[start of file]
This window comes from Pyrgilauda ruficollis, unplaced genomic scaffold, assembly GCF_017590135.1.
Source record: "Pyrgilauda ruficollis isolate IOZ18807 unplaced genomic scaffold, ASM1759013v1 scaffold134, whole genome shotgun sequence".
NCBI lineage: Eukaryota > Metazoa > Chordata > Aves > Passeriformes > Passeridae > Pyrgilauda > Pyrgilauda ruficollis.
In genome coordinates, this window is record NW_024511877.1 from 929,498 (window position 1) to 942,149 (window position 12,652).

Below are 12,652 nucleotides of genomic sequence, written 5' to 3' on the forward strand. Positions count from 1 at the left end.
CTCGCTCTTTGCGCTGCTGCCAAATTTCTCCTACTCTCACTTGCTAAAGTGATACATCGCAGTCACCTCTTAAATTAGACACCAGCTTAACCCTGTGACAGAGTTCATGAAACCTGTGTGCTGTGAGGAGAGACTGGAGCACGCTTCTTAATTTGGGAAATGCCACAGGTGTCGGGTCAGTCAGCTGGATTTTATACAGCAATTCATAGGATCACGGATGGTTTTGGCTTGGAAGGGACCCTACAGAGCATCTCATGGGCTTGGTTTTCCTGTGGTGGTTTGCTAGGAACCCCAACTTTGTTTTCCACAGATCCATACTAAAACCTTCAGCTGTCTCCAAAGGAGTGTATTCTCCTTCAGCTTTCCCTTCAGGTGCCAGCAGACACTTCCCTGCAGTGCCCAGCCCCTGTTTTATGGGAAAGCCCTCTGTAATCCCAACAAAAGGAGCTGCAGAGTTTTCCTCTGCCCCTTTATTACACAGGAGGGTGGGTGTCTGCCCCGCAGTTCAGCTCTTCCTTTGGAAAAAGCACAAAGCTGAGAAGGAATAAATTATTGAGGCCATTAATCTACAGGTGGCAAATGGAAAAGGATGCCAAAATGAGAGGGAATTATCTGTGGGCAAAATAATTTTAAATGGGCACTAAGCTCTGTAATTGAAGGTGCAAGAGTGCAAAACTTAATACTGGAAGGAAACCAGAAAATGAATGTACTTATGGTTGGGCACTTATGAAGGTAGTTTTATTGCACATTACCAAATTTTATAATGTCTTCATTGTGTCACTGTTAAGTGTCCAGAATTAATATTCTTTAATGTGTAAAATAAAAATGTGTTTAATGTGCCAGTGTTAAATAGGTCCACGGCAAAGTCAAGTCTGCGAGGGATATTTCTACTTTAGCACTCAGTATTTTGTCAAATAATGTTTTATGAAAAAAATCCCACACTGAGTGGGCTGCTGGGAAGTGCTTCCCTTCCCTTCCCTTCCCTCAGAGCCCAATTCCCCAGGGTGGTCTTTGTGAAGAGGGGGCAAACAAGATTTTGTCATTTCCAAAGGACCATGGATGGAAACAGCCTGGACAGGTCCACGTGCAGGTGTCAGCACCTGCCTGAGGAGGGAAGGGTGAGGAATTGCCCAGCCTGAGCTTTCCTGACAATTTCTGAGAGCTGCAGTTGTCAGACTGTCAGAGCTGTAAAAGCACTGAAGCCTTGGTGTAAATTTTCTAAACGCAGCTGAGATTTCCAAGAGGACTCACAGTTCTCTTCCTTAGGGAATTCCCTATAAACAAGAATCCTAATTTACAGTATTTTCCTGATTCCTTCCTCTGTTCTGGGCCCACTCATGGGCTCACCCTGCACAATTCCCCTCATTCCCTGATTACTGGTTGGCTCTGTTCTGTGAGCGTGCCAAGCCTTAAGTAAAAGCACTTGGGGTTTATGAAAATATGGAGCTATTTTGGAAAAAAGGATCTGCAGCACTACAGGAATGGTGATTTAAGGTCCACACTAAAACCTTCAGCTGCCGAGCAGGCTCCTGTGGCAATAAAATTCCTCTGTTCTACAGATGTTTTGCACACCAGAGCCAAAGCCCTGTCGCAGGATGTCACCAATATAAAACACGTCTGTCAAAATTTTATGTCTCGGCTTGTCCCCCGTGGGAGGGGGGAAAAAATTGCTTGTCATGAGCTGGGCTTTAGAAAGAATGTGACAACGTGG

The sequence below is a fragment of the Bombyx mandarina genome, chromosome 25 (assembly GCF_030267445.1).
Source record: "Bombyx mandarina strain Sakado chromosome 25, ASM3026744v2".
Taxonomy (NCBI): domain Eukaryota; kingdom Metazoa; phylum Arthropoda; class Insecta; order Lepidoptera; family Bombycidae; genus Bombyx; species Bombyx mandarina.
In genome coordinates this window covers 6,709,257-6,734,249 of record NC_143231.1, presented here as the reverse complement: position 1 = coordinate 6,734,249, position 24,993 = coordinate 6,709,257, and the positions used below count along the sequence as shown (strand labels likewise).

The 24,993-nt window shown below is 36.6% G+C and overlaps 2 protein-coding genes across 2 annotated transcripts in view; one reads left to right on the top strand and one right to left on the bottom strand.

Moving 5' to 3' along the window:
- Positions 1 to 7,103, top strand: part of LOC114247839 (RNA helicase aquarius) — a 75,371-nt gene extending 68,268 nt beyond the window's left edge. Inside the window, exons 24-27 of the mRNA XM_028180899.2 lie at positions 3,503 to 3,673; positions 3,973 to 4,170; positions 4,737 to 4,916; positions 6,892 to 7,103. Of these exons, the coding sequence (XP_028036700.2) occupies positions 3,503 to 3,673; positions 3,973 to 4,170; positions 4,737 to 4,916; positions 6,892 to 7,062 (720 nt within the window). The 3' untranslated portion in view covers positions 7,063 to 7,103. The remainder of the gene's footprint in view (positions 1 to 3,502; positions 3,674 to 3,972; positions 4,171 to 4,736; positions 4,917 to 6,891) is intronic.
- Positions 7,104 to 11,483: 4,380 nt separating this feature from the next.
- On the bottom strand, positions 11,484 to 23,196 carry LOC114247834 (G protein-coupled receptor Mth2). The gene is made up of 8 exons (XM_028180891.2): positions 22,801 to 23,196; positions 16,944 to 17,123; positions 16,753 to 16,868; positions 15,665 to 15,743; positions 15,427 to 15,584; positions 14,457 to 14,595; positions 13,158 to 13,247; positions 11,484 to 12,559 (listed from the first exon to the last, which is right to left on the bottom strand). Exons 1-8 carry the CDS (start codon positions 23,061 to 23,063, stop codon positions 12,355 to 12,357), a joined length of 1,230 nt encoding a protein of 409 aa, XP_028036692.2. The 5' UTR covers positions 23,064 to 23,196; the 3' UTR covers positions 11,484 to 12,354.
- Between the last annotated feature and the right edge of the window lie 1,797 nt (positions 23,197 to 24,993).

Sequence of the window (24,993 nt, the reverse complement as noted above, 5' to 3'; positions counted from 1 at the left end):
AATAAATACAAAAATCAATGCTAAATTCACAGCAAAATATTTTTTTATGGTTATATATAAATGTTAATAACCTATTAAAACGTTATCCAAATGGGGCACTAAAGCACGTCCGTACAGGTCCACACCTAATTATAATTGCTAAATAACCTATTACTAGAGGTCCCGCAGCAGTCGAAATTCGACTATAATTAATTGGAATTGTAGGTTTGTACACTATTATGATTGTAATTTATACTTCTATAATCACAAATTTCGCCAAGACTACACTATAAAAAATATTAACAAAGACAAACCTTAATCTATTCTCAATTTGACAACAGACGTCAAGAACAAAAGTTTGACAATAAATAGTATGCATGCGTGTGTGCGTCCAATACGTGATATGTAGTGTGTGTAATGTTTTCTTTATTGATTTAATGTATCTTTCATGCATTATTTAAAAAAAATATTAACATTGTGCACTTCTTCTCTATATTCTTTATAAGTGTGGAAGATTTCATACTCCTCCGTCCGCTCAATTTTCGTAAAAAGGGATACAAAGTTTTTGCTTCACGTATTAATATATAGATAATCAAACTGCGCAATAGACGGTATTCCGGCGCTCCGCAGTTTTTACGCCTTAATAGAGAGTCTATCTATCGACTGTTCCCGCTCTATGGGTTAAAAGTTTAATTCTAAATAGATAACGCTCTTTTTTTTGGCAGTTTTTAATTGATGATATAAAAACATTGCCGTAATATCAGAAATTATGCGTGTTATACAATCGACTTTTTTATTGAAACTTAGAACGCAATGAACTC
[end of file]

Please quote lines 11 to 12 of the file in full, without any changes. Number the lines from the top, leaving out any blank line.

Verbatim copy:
The 24,993-nt window shown below is 36.6% G+C and overlaps 2 protein-coding genes across 2 annotated transcripts in view; one reads left to right on the top strand and one right to left on the bottom strand.

Moving 5' to 3' along the window: